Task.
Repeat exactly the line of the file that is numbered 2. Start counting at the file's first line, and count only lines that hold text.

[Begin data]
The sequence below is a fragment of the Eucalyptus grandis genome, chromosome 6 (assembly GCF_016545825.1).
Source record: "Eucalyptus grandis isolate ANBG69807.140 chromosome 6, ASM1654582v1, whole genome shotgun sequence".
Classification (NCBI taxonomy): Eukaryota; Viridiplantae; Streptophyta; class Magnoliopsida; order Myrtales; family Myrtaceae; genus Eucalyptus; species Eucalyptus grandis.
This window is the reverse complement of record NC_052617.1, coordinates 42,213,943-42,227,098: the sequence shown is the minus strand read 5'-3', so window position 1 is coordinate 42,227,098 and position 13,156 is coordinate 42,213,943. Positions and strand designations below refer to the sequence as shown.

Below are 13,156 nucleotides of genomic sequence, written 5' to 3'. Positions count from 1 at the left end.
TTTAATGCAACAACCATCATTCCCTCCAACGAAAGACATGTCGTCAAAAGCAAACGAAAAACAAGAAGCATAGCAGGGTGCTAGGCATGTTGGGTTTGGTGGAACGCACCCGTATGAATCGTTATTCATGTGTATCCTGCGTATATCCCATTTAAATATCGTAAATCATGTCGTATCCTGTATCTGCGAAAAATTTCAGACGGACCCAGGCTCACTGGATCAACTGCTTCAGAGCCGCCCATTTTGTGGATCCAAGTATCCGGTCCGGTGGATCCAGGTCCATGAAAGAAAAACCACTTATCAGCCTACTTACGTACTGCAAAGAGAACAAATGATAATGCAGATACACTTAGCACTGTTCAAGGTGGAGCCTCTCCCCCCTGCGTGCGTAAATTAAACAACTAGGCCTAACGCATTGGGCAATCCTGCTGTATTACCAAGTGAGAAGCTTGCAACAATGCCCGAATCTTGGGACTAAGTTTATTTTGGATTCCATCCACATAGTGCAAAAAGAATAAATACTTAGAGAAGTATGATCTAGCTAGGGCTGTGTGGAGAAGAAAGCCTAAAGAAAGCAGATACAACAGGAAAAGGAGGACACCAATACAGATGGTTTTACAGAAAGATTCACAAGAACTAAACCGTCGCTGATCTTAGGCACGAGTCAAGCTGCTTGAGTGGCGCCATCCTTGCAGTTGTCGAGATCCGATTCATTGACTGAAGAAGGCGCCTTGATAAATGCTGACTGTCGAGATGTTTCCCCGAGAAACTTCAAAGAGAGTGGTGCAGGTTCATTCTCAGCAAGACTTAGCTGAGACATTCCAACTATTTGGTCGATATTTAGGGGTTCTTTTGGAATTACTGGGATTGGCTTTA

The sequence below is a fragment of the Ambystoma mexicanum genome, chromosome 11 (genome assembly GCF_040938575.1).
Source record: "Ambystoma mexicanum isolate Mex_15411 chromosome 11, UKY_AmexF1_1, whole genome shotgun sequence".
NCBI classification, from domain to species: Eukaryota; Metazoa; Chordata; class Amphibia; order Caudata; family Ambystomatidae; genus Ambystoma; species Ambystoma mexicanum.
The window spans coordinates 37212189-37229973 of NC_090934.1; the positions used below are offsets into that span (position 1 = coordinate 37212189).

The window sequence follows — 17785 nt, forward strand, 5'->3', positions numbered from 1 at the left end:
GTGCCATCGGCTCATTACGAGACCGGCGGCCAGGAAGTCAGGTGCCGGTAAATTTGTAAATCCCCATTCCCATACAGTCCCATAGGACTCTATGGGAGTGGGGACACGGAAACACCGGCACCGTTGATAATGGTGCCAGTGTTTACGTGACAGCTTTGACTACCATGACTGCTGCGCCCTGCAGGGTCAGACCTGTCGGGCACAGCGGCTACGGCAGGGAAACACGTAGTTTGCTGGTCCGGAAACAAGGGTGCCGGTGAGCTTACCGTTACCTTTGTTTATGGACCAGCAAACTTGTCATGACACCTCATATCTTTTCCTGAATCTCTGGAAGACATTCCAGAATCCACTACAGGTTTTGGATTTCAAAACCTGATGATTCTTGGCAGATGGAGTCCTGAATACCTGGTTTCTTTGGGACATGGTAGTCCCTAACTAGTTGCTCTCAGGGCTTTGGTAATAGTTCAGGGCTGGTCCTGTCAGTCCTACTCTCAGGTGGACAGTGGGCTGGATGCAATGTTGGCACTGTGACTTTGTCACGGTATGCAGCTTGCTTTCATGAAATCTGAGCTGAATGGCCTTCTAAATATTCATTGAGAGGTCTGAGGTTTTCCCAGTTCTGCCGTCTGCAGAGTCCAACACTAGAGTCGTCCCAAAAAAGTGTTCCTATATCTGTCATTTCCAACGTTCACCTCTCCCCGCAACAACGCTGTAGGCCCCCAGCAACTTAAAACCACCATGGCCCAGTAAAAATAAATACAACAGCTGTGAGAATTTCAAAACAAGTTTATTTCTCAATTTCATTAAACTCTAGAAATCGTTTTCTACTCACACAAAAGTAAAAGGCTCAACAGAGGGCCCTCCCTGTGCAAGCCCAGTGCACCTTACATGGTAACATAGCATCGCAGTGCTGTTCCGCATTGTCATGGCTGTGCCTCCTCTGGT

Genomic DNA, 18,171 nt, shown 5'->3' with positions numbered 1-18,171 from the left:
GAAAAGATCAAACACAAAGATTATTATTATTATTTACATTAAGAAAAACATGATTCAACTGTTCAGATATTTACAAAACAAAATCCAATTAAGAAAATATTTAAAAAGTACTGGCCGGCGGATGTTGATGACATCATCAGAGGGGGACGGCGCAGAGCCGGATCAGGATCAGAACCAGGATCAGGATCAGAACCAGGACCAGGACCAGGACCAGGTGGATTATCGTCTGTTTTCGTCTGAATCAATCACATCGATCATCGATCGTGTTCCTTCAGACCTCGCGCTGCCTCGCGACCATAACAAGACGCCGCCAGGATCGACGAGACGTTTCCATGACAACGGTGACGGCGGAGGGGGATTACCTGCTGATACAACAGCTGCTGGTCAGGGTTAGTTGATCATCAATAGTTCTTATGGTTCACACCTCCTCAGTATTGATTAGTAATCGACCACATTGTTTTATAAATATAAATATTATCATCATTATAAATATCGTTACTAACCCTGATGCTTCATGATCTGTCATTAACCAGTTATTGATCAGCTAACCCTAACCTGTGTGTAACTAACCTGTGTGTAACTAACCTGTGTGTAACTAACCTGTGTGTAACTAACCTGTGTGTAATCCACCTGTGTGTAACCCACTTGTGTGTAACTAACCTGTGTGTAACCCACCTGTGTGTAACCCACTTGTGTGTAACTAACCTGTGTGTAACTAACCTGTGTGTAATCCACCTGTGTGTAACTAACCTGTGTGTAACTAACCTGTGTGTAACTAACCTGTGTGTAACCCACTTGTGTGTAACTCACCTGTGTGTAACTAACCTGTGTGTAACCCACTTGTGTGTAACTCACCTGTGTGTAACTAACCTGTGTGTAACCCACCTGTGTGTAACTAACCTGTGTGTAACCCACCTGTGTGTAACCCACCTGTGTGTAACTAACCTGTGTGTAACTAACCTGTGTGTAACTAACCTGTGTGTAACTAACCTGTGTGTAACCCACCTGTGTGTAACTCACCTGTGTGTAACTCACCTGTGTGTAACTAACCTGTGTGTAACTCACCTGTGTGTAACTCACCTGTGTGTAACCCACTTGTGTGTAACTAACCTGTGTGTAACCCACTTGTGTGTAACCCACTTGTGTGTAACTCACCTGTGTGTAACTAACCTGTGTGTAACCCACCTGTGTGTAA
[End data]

Source record: "Eucalyptus grandis isolate ANBG69807.140 chromosome 6, ASM1654582v1, whole genome shotgun sequence".